When it comes to figuring out how to make a difference in the world, Jane the Virgin star Gina Rodriguez, Sense 8 star Eréndira Ibarra, and South African actress Jessica Nkosi are three of the most knowledgable people around. As ambassadors for Clinique's new Difference Makers initiative, the trio is well-versed in how daunting it may feel when figuring out what can prompt change in the world — however, they're also well-versed in overcoming that daunting feeling and just going for it. "I would say if you’re going to go on your journey and figure out what you’re gonna do and how you’re gonna help other people, think about what breaks your heart," Rodriguez suggests while sitting down with Bustle, along with Ibarra and Nkosi. "Whatever breaks your heart, start following that, because what breaks your heart is the change you want to make in the world."
It's a solid piece of advice, and one that Rodriguez has actually taken to heart: After a barrage of hateful comments about her image were sent her way on social media platforms following a magazine cover release, the 32-year-old actress became active in the fight against cyberbullying, and in 2015 joined CustomInk’s 5th Annual Be Good to Each Other Campaign in support of National Bullying Prevention Month. In an interview with Latina, Rodriguez also revealed her personal experience with bullies when she was a teen, and how it drove her to want to make a difference. Now, as part of the Difference Makers initiative, Rodriguez is fighting to turn education into empowerment.
Ibarra, who is working with the Difference Makers initiative to promote love and unity over injustice, is also an activist by nature: In her Difference Makers video on Clinique's website, the philanthropist and actress details how she was born into a family of activists, and attended her first protest in Mexico City with her father when she was 12.
"It’s that one change," Ibarra tells Bustle of how a person can, little-by-little, transform the world — even if the change isn't actively going out and protesting. It could be, she says, as simple as practicing self-love. "That one difference that could be anything. It could be simply instead of looking at yourself in the mirror every morning and saying, I wish this was different, it’s looking at yourself and going, 'Hi. Today’s gonna be a good day. I can and I will.'”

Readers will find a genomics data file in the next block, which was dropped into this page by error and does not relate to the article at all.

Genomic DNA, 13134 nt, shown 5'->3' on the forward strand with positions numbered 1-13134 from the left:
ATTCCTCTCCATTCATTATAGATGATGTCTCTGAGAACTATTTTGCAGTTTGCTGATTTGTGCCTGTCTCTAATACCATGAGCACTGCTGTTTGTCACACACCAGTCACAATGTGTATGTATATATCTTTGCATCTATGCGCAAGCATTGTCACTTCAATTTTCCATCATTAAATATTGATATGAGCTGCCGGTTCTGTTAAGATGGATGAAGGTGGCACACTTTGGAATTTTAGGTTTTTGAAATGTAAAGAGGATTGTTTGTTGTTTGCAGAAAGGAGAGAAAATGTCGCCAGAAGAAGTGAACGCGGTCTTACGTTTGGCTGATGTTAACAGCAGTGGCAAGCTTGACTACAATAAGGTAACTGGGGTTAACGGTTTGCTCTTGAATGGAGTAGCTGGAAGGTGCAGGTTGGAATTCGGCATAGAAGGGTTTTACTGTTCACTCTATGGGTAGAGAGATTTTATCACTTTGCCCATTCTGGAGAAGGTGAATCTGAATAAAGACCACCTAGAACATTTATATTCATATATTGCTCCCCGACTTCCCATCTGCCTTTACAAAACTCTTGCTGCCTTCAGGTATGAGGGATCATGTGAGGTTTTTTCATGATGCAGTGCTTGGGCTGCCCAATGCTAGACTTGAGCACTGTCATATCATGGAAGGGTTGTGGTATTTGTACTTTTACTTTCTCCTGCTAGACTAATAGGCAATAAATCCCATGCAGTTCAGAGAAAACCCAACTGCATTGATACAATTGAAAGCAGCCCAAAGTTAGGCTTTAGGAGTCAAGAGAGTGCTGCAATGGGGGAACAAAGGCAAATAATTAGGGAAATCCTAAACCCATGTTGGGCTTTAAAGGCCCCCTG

South African actress Jessica Nkosi is working with the Difference Makers initiative to fight for different generations and, according to New Zealand's Times Live, is launching a foundation to supply children from disadvantaged areas with school uniforms.
"I think at the same time it’s also about taking your pain and your struggle, your experience, your past, whatever your struggles were going up, and changing somebody else’s life," Nkosi says. "My dad died from cancer, so I’m like let’s raise awareness, let’s make sure people know from a young age that... they [should] check it out. It’s raising awareness for whatever you suffered from, and using your pain for something greater."
But how can someone looking to begin making the change they want to see in the world start? Ibarra and Rodriguez stress it can be as simple as changing the way you see yourself. "It’s really bringing each other up and saying, you know what, it’s not about going out and changing the world, it’s about saying, 'maybe I don’t know enough — I want to take an active part of this world. So what do I do? I cultivate myself, I take care of myself, I love myself, and then I spread the radical self-love to everyone around me in the smallest details.'"
Rodriguez agrees. "You are very, very powerful, whether you have two followers or 20 million followers," she explains. "It’s about owning that, and it’s about seeing women that are deciding to own that, and encouraging you to do the same. Because if we can do it, you can do it 10 times better."
As for opportunities to give back, those are plentiful too, says Ibarra. "I think that, one, is start doing it yourself," Ibarra explains. "There are very small things that you can do to help your community, [such as] clothing drives, food drives, then there’s opportunities. Like, for example, I’m part of a foundation called Children International, an international foundation which works in 31 countries around the world where you literally sponsor a child, and that will give them medical and education support until they’re 18. Any kid that lives around where the center is will receive the same support even if they’re not in the system. And what they do is that they teach human rights so that kids become adults that will never be violated again, and I think that’s very powerful. Those are organizations that exist."
She adds, "I think it’s just knowing what you want to do, what you’re interested in helping in, and then making it happen."
Being the change you want to see in the world can transform everything: Considering how inspirational these three women are in their pursuits to do just that, that's not too difficult a sentiment to believe.
Images: Clinique (2)